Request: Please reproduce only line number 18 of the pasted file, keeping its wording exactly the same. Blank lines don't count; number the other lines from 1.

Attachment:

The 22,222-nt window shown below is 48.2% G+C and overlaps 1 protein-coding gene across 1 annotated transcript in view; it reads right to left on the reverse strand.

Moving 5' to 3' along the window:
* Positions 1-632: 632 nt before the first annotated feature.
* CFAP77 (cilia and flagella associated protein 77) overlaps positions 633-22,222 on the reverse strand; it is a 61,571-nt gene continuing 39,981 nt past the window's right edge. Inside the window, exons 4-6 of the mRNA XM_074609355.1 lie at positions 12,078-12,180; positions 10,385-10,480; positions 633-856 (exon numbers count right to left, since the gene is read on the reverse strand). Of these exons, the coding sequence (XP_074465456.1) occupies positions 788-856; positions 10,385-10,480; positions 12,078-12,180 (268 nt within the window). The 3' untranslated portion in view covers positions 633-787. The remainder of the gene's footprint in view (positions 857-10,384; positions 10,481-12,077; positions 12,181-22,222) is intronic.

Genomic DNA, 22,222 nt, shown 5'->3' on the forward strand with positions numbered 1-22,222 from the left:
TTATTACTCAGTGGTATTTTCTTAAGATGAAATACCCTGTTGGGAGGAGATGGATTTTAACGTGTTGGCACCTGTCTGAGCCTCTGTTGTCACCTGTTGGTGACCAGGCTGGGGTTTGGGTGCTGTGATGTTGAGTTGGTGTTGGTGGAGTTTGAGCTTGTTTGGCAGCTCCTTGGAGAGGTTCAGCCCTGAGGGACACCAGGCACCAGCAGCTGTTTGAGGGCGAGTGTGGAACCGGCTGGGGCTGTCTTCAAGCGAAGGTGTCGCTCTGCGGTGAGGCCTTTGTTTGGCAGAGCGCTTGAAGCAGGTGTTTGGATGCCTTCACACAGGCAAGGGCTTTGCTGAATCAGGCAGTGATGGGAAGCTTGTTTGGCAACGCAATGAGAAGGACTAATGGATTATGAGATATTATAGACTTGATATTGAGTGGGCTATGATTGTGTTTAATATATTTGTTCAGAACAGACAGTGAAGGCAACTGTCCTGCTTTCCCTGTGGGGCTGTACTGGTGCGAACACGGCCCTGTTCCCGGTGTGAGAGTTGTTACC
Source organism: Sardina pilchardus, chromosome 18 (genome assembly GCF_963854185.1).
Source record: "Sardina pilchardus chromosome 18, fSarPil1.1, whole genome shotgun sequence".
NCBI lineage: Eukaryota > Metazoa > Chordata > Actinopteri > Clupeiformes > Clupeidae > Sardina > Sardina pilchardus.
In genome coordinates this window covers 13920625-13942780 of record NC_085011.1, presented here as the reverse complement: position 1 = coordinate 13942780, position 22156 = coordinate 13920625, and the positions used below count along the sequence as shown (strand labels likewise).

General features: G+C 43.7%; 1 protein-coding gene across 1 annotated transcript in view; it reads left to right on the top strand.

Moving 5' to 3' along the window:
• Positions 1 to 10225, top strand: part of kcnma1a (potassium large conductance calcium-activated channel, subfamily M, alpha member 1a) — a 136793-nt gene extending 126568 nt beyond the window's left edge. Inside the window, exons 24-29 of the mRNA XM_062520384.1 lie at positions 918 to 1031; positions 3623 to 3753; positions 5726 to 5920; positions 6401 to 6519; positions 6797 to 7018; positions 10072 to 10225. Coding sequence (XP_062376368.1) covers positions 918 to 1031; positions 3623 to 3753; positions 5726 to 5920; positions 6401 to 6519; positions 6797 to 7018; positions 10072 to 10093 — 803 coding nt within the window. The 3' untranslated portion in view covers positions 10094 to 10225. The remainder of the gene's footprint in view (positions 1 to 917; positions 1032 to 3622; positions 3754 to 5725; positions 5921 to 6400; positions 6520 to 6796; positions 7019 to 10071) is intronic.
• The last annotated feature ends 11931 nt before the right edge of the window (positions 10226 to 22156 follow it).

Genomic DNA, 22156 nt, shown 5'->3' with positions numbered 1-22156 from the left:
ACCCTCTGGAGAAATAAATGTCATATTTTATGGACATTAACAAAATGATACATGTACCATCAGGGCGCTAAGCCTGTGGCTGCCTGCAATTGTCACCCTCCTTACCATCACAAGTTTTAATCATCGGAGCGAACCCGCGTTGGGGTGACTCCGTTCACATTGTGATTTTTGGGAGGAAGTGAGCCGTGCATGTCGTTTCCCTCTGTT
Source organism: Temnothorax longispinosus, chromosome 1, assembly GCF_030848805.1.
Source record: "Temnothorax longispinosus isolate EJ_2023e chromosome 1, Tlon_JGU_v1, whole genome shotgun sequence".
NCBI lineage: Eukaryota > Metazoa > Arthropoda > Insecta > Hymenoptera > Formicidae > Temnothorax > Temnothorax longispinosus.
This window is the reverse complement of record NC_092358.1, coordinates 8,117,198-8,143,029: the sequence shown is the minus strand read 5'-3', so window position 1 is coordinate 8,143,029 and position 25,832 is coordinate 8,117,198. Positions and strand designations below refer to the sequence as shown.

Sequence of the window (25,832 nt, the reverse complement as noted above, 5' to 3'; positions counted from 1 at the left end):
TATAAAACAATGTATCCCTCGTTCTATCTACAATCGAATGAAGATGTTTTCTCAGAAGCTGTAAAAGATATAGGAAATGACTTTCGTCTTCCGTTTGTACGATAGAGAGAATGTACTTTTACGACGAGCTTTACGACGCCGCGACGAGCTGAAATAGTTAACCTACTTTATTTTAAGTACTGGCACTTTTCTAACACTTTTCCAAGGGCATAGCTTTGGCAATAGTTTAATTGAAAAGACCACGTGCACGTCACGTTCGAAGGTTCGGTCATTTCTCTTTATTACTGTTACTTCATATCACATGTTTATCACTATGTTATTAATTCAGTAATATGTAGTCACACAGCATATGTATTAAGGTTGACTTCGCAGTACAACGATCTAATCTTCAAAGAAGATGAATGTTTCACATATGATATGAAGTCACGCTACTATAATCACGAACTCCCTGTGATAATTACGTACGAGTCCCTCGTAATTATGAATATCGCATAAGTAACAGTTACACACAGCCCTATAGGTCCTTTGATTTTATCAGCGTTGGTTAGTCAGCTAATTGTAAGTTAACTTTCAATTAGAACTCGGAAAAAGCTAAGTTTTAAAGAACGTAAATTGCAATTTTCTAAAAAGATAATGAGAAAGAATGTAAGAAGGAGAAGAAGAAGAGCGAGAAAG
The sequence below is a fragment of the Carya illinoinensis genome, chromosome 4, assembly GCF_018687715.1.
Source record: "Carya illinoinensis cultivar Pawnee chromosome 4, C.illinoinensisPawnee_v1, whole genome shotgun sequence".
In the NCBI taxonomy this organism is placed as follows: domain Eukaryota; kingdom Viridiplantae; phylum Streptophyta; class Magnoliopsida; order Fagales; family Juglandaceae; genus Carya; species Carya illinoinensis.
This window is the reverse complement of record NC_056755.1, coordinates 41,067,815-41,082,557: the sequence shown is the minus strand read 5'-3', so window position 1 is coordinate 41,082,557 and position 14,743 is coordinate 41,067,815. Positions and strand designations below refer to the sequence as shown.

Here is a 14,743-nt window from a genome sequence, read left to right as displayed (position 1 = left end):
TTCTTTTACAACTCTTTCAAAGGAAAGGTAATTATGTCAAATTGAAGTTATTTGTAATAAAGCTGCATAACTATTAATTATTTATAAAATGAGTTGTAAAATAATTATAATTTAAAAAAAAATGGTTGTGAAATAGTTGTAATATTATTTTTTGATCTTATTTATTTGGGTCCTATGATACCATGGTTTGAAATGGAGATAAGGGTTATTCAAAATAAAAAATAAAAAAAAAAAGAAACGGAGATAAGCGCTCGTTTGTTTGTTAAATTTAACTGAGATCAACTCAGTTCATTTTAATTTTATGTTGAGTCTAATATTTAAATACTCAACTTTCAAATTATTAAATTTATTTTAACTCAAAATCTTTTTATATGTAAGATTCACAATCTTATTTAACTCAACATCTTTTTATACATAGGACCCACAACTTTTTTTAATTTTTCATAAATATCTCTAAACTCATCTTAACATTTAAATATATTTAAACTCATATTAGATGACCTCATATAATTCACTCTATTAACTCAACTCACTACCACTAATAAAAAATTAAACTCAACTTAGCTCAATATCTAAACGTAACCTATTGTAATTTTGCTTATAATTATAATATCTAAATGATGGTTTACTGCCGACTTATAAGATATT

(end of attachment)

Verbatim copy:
Source record: "Temnothorax longispinosus isolate EJ_2023e chromosome 1, Tlon_JGU_v1, whole genome shotgun sequence".